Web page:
Thursday Nov 30

BACKSTORY 53.3 - The Resource Crisis in Organizing

Having organized unions in communities and workplaces both domestically and internationally for decades, admittedly, I’m biased. Organized power in the hands of lower income families and lower waged workers is a critical antidote to poverty, arguably more effective than any number of other schemes or ideological advocation of uplift and education. Increasingly, the facts and reports from experts make my point not opinion, but gospel.

Economists looking at equity gaps regularly cite one of the key causal factors in recent decades has been the weaking of unions. Studies on education and the increase in the number of African-Americans with college degrees in the face of continued differential in earnings and opportunity underscore the fact that education without power reenforces the status quo, rather than making change.

If this has now become almost impossible to ignore in the United States, a developed country way ahead of the game, how is it possible that development and economic experts, politicians and so-called philanthropists, have not gotten the message as they look at narrowing the gulf between rich and poor around the world and between countries? Recent experiences have impressed this point to me over and over: fledgling efforts to build unions in precarious communities and workplaces are simply stalled for resources, even while millions and billions go into fancy offices, websites, and paychecks of staff and promotors of failing programs and bankrupt dogma.

In just the last few weeks in the United States, Netherlands, Germany, Sicily, Ecuador, and now Brazil, I have listened to one story after another of real kingdoms being lost for lack of horses.

In one meeting or conversation after another, I have visited with people making huge sacrifices of time and energy with little to no resources to change their workplaces and communities, even as their tasks and the lack of support make their labors seem Sisyphean and unsustainable. We met with a union of domestic workers in Salvador, Brazil with 2000 members facing an unorganized workforce of 150,000 in that city alone and an estimated 8 million in the country, whose most important question to us was where could they get the money to organize. In Sicily,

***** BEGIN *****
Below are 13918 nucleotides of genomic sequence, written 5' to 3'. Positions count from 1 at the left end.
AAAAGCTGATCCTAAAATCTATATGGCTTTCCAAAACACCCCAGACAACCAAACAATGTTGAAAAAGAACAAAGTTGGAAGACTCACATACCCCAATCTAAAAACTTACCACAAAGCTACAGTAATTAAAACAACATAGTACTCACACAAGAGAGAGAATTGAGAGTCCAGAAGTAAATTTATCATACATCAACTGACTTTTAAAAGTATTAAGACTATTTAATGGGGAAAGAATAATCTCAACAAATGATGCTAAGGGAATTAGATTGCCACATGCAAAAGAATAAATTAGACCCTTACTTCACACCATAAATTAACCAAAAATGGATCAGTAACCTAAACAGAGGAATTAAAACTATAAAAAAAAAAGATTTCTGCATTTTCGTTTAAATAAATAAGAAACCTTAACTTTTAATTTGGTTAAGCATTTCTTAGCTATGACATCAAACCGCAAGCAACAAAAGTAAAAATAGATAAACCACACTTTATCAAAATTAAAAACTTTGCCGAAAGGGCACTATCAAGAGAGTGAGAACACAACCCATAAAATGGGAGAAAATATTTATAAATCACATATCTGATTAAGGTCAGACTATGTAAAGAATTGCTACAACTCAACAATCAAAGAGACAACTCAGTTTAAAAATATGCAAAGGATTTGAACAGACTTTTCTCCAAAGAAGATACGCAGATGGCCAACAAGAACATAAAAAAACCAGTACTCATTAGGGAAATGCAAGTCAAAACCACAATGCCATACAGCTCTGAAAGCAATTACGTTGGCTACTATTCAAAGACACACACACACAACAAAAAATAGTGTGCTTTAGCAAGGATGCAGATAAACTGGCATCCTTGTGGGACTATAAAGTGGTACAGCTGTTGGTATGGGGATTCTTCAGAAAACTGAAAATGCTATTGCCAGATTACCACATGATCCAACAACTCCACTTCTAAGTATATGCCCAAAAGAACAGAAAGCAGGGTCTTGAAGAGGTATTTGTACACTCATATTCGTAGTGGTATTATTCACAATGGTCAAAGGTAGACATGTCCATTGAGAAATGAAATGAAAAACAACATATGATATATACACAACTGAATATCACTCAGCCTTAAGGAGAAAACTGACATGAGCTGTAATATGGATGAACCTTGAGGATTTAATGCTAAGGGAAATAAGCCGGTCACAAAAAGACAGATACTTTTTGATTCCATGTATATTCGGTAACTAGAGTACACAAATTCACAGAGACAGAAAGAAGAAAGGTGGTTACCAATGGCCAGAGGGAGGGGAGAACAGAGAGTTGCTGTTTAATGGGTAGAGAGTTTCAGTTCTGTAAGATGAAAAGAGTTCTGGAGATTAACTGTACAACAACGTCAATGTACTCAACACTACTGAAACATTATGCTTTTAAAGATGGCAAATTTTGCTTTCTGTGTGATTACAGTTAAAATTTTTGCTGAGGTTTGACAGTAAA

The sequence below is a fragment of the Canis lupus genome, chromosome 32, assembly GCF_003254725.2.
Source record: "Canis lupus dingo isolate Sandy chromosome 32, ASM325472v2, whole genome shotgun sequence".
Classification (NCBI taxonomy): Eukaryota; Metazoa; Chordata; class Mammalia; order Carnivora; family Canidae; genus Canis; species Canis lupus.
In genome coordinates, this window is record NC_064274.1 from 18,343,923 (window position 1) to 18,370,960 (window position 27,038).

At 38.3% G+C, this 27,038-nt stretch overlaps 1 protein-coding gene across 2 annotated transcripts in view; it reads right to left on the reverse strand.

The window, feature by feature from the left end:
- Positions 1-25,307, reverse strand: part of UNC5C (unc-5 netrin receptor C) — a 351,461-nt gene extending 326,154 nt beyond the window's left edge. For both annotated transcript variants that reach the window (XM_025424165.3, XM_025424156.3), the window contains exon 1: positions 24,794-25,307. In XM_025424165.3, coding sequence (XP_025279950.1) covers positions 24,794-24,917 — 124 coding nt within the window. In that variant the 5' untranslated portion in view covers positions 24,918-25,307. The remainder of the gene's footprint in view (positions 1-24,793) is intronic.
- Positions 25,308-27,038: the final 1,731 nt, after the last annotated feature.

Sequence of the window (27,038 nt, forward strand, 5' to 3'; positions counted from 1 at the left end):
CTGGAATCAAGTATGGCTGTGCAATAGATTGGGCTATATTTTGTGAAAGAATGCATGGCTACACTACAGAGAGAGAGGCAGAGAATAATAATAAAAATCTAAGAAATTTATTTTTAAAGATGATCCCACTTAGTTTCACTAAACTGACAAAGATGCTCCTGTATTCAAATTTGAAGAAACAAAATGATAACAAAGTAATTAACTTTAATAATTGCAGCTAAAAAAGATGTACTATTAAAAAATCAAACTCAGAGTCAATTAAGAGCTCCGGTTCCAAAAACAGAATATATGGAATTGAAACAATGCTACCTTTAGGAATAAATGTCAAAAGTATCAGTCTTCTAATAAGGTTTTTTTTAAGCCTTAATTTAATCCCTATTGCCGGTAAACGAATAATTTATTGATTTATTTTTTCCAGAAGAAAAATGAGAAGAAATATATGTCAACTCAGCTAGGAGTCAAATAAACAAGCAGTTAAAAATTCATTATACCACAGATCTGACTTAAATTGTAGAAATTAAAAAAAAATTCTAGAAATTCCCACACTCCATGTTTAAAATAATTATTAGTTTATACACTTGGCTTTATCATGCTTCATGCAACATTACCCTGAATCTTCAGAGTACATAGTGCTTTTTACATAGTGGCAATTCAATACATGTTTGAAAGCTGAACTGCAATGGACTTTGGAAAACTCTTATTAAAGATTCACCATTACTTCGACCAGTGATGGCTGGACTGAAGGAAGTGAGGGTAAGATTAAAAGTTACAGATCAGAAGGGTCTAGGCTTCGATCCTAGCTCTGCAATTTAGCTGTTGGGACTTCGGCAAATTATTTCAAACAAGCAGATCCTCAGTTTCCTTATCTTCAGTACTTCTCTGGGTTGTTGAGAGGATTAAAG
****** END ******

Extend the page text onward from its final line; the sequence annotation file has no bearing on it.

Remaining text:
I met with volunteers in a cooperative trying to prevent demolition of their community who were ready to organize except for one problem: no money. In Germany, I met with a primary funder of community organization efforts around the world for more than fifty years who had money, but admitted to me that they were now getting less of it and would have to reduce their support, when they should be increasing it. In Ecuador, the largest labor federation and indigenous organization both reached out to me through common friends looking for help to raise the resources to build sustainable structures and programs and deal with governmental oppression.

Researchers, advocates, professors and others study these issues and make the case, but there’s no trickle down. It’s not even just the gap between rich and poor, either. Climate is the issue de jour, but volunteers trying to save biospheres in Brazil, lacked resources. Organizers seeking to force rural electric cooperatives to finally phase out coal and adopt alternatives along with real diversity and democratic governance, get compliments for the plan, but pennies, if that, to make it happen.

There’s no longer any valid counter argument that building power levels political and economic operating theaters, but, perhaps unsurprisingly, power concedes nothing without a fight, and in this fight the powerless are penniless in the face of pretend programs and plans, fighting with two hands tied behind their backs and dancing backwards in high heels.

Everyone asks me as I visit, “where can we find the resources?” I used to answer, jokingly, that it might take a “ski mask and a gun,” but after a meeting with forty people some years ago in Dublin, where I was surprised that rather than laughing, they were nodding in agreement, I had to drop that joke from my repertoire. Unfortunately, now I have no answer. I can only nod sadly in agreement.

WADE RATHKE is the Chief Organizer of ACORN International, Founder and Chief Organizer of ACORN (1970-2008), and Founder and Chief Organizer of Local 100, United Labor Unions (ULU).